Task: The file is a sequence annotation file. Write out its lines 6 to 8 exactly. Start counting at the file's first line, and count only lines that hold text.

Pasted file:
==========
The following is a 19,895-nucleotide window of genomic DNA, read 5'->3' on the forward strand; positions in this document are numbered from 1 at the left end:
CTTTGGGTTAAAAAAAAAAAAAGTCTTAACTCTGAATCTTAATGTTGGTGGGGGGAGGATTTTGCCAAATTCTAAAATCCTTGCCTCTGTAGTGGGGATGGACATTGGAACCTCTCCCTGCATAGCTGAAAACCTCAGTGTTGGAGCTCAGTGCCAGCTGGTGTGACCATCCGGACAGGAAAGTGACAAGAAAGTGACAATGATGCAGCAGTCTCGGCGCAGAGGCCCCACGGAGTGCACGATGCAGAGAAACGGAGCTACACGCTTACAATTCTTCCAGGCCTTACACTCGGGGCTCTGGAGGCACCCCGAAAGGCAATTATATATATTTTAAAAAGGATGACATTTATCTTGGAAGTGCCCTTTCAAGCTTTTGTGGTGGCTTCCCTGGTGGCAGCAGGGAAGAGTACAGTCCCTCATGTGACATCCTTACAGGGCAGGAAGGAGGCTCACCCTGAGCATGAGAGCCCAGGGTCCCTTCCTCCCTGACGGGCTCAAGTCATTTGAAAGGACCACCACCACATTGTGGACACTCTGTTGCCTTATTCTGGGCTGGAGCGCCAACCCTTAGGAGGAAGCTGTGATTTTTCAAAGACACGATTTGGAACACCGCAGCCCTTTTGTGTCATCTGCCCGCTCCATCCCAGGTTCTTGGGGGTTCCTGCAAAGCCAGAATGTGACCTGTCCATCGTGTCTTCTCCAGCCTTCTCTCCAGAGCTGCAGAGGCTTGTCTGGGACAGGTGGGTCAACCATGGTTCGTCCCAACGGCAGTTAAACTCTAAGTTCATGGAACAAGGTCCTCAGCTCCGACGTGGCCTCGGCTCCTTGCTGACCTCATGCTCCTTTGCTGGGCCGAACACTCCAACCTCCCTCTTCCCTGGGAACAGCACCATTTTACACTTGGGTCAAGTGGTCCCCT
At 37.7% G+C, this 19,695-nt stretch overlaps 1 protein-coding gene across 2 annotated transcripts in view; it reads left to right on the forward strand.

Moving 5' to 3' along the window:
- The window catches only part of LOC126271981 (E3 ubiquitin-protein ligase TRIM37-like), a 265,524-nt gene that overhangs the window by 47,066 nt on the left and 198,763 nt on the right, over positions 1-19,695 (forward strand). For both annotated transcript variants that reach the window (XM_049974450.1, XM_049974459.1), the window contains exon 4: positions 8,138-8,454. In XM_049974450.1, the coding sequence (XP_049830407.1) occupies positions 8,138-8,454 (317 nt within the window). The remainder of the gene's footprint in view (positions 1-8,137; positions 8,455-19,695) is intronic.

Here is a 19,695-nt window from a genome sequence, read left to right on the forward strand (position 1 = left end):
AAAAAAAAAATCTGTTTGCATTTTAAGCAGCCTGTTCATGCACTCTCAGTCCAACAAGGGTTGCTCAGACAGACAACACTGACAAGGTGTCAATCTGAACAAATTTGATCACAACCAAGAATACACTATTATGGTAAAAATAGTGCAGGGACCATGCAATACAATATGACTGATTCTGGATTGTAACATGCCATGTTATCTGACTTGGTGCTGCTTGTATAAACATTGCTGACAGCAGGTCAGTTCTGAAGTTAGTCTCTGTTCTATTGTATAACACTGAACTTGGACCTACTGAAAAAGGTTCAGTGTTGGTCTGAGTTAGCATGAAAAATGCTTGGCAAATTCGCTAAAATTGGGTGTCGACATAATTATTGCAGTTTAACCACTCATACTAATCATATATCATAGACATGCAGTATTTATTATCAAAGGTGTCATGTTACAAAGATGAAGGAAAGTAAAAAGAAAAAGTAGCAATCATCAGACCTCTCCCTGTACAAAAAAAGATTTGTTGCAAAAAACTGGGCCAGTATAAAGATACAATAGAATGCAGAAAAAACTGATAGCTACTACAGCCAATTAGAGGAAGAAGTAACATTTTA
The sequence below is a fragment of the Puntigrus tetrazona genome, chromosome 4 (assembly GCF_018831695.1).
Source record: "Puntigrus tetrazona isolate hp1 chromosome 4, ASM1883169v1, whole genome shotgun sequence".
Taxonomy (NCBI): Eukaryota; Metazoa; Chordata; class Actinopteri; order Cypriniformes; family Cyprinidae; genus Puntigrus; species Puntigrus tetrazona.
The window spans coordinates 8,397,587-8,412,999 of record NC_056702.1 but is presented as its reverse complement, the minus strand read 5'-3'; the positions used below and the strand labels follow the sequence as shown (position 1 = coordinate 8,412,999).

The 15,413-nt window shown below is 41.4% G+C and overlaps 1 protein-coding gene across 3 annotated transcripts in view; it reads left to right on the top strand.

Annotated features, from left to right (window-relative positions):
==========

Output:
Here is a 19,695-nt window from a genome sequence, read left to right on the forward strand (position 1 = left end):
AAAAAAAAAATCTGTTTGCATTTTAAGCAGCCTGTTCATGCACTCTCAGTCCAACAAGGGTTGCTCAGACAGACAACACTGACAAGGTGTCAATCTGAACAAATTTGATCACAACCAAGAATACACTATTATGGTAAAAATAGTGCAGGGACCATGCAATACAATATGACTGATTCTGGATTGTAACATGCCATGTTATCTGACTTGGTGCTGCTTGTATAAACATTGCTGACAGCAGGTCAGTTCTGAAGTTAGTCTCTGTTCTATTGTATAACACTGAACTTGGACCTACTGAAAAAGGTTCAGTGTTGGTCTGAGTTAGCATGAAAAATGCTTGGCAAATTCGCTAAAATTGGGTGTCGACATAATTATTGCAGTTTAACCACTCATACTAATCATATATCATAGACATGCAGTATTTATTATCAAAGGTGTCATGTTACAAAGATGAAGGAAAGTAAAAAGAAAAAGTAGCAATCATCAGACCTCTCCCTGTACAAAAAAAGATTTGTTGCAAAAAACTGGGCCAGTATAAAGATACAATAGAATGCAGAAAAAACTGATAGCTACTACAGCCAATTAGAGGAAGAAGTAACATTTTA
The sequence below is a fragment of the Puntigrus tetrazona genome, chromosome 4 (assembly GCF_018831695.1).